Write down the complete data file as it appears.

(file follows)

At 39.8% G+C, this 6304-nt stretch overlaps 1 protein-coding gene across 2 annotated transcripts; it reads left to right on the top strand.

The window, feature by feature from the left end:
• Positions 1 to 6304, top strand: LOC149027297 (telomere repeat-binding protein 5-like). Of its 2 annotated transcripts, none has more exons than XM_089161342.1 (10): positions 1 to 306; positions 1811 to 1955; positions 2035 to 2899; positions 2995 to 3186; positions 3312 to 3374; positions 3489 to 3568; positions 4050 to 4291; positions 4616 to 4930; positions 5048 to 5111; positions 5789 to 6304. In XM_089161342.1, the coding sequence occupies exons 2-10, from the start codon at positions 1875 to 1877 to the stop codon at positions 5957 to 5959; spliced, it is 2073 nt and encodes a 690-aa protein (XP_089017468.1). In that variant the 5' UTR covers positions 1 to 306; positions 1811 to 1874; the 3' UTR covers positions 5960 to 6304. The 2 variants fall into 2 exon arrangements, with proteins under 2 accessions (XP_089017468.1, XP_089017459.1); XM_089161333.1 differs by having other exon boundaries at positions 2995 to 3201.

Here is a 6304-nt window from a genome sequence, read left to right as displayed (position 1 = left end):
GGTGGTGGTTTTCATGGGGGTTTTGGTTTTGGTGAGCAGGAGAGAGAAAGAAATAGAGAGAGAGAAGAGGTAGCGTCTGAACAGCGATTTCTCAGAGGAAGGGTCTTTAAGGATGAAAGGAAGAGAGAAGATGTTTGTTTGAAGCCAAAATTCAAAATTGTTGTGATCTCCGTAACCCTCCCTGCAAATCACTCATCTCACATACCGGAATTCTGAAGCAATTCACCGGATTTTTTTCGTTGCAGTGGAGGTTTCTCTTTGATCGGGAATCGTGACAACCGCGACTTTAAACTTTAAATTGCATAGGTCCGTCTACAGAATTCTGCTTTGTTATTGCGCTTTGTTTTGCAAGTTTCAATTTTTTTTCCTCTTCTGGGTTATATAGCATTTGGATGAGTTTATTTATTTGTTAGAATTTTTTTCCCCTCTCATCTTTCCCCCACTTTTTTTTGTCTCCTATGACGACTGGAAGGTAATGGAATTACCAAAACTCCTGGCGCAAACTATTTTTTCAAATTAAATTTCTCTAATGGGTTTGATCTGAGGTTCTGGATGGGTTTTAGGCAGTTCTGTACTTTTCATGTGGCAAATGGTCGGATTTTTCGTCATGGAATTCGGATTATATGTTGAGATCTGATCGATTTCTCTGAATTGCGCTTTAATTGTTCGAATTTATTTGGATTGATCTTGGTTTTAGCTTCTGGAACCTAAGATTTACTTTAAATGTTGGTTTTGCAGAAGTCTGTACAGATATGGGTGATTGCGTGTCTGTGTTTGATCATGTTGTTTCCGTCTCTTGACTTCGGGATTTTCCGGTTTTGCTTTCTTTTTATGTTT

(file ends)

At 39.8% G+C, this 6304-nt stretch overlaps 1 protein-coding gene across 2 annotated transcripts; it reads left to right on the top strand.

The window, feature by feature from the left end:
• Positions 1 to 6304, top strand: LOC149027297 (telomere repeat-binding protein 5-like). Of its 2 annotated transcripts, none has more exons than XM_089161342.1 (10): positions 1 to 306; positions 1811 to 1955; positions 2035 to 2899; positions 2995 to 3186; positions 3312 to 3374; positions 3489 to 3568; positions 4050 to 4291; positions 4616 to 4930; positions 5048 to 5111; positions 5789 to 6304. In XM_089161342.1, the coding sequence occupies exons 2-10, from the start codon at positions 1875 to 1877 to the stop codon at positions 5957 to 5959; spliced, it is 2073 nt and encodes a 690-aa protein (XP_089017468.1). In that variant the 5' UTR covers positions 1 to 306; positions 1811 to 1874; the 3' UTR covers positions 5960 to 6304. The 2 variants fall into 2 exon arrangements, with proteins under 2 accessions (XP_089017468.1, XP_089017459.1); XM_089161333.1 differs by having other exon boundaries at positions 2995 to 3201.

Here is a 6304-nt window from a genome sequence, read left to right as displayed (position 1 = left end):
GGTGGTGGTTTTCATGGGGGTTTTGGTTTTGGTGAGCAGGAGAGAGAAAGAAATAGAGAGAGAGAAGAGGTAGCGTCTGAACAGCGATTTCTCAGAGGAAGGGTCTTTAAGGATGAAAGGAAGAGAGAAGATGTTTGTTTGAAGCCAAAATTCAAAATTGTTGTGATCTCCGTAACCCTCCCTGCAAATCACTCATCTCACATACCGGAATTCTGAAGCAATTCACCGGATTTTTTTCGTTGCAGTGGAGGTTTCTCTTTGATCGGGAATCGTGACAACCGCGACTTTAAACTTTAAATTGCATAGGTCCGTCTACAGAATTCTGCTTTGTTATTGCGCTTTGTTTTGCAAGTTTCAATTTTTTTTCCTCTTCTGGGTTATATAGCATTTGGATGAGTTTATTTATTTGTTAGAATTTTTTTCCCCTCTCATCTTTCCCCCACTTTTTTTTGTCTCCTATGACGACTGGAAGGTAATGGAATTACCAAAACTCCTGGCGCAAACTATTTTTTCAAATTAAATTTCTCTAATGGGTTTGATCTGAGGTTCTGGATGGGTTTTAGGCAGTTCTGTACTTTTCATGTGGCAAATGGTCGGATTTTTCGTCATGGAATTCGGATTATATGTTGAGATCTGATCGATTTCTCTGAATTGCGCTTTAATTGTTCGAATTTATTTGGATTGATCTTGGTTTTAGCTTCTGGAACCTAAGATTTACTTTAAATGTTGGTTTTGCAGAAGTCTGTACAGATATGGGTGATTGCGTGTCTGTGTTTGATCATGTTGTTTCCGTCTCTTGACTTCGGGATTTTCCGGTTTTGCTTTCTTTTTATGTTT